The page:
Ward explained that the department anticipates retirements of seven senior command staff by the end of 2015, with four of those departures potentially coming between May and June of next year. He and the acting village manager both agreed to a staggered hiring of new officers to replace the potential retirees.

Answering questions from Deputy Mayor Albert Pucciarelli, the police chief explained that approximately nine months can lapse between the time a recruit is hired and when the officer begins patrol. Before an officer can go on solo patrol, “a candidate goes to the academy, it’s six months of academy, then three months of field training,” Ward said.

He further explained that with the new hires in place, the current junior officers can begin the training cycle to advance to senior positions, ranks which will eventually become vacant after next year’s retirements. Ward said new senior officers must be trained in areas such as internal affairs, and evidence and subpoena processing, among others.

“It takes a while to learn and master,” Ward said. “That’s why we need [the new hires] a little in advance. That’s the reason why I set out the gradual implementation [of the hiring plan].”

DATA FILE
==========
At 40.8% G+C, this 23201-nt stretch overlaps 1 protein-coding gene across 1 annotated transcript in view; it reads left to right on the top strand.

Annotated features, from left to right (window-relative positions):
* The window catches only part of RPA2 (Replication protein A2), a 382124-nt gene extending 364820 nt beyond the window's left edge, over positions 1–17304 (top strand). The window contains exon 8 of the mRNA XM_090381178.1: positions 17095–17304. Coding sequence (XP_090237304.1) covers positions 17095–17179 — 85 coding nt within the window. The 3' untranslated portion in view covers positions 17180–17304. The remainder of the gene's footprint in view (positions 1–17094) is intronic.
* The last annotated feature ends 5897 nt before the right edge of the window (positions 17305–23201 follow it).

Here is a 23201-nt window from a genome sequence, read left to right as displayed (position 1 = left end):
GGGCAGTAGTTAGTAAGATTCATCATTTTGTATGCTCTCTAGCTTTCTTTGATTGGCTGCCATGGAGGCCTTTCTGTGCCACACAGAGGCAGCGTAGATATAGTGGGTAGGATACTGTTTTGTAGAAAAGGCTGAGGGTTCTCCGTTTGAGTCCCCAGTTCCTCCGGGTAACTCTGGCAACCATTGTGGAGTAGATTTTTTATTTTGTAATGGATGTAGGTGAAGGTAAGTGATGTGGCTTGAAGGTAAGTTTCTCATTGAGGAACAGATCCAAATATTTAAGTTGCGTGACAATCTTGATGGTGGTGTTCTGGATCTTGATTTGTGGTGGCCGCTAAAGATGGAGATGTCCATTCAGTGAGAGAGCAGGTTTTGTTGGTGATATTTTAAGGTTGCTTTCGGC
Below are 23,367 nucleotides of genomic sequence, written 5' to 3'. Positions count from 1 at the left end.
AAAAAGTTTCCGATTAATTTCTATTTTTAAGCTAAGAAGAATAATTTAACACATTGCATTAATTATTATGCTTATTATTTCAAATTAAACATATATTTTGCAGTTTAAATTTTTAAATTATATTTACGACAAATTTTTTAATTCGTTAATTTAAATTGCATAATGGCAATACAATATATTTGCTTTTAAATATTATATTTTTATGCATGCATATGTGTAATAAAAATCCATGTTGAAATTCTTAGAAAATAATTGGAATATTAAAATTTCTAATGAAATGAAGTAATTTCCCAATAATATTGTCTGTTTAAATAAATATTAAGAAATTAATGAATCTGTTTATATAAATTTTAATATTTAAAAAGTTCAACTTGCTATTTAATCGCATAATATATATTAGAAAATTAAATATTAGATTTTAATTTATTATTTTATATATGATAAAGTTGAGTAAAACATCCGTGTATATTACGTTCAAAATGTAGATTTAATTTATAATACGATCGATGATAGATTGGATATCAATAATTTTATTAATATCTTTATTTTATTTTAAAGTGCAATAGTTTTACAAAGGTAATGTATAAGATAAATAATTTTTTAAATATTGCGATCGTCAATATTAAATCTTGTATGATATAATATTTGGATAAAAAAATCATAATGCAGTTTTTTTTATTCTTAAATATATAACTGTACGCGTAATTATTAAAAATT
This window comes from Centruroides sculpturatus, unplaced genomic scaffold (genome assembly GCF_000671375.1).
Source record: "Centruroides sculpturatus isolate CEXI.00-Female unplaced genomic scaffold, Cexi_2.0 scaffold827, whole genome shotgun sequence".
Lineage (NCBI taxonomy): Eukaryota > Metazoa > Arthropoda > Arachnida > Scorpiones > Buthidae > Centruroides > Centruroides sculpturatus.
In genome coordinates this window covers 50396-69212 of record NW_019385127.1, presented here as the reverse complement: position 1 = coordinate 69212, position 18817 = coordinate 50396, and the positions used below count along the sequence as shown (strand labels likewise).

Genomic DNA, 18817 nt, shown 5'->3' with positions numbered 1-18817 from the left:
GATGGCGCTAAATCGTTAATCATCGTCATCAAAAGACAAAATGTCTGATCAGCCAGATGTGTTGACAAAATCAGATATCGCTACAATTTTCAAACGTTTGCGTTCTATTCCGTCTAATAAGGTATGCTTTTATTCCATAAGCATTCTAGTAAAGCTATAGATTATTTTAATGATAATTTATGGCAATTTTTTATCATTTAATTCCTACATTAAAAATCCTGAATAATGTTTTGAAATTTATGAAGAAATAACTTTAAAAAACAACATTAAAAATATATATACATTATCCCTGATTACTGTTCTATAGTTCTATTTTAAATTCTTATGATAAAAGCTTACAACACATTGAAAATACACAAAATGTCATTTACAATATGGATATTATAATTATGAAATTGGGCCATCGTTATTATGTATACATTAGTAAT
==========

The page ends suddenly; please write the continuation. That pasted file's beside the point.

If the two hires join the force next month, Ward expects them to be on patrol in the village at the beginning of 2015.

Also part of the 2014 hiring plan, for which funding has already been approved, is the July hiring of two more patrol officers. Should those hires go through the planned training, they will be on the road in April 2015.

“We are hoping to have a three-month gap for officers to take over for those leaving,” he said.

Several council members, who reviewed the Jan. 17 candidates for hire, expressed their regret Wednesday for overlooking the current police ordinance and the number of officers employed.

“I apologize to the public, I had the number wrong,” said Councilwoman Bernadette Walsh. “I feel strongly that we need the officers on the street.”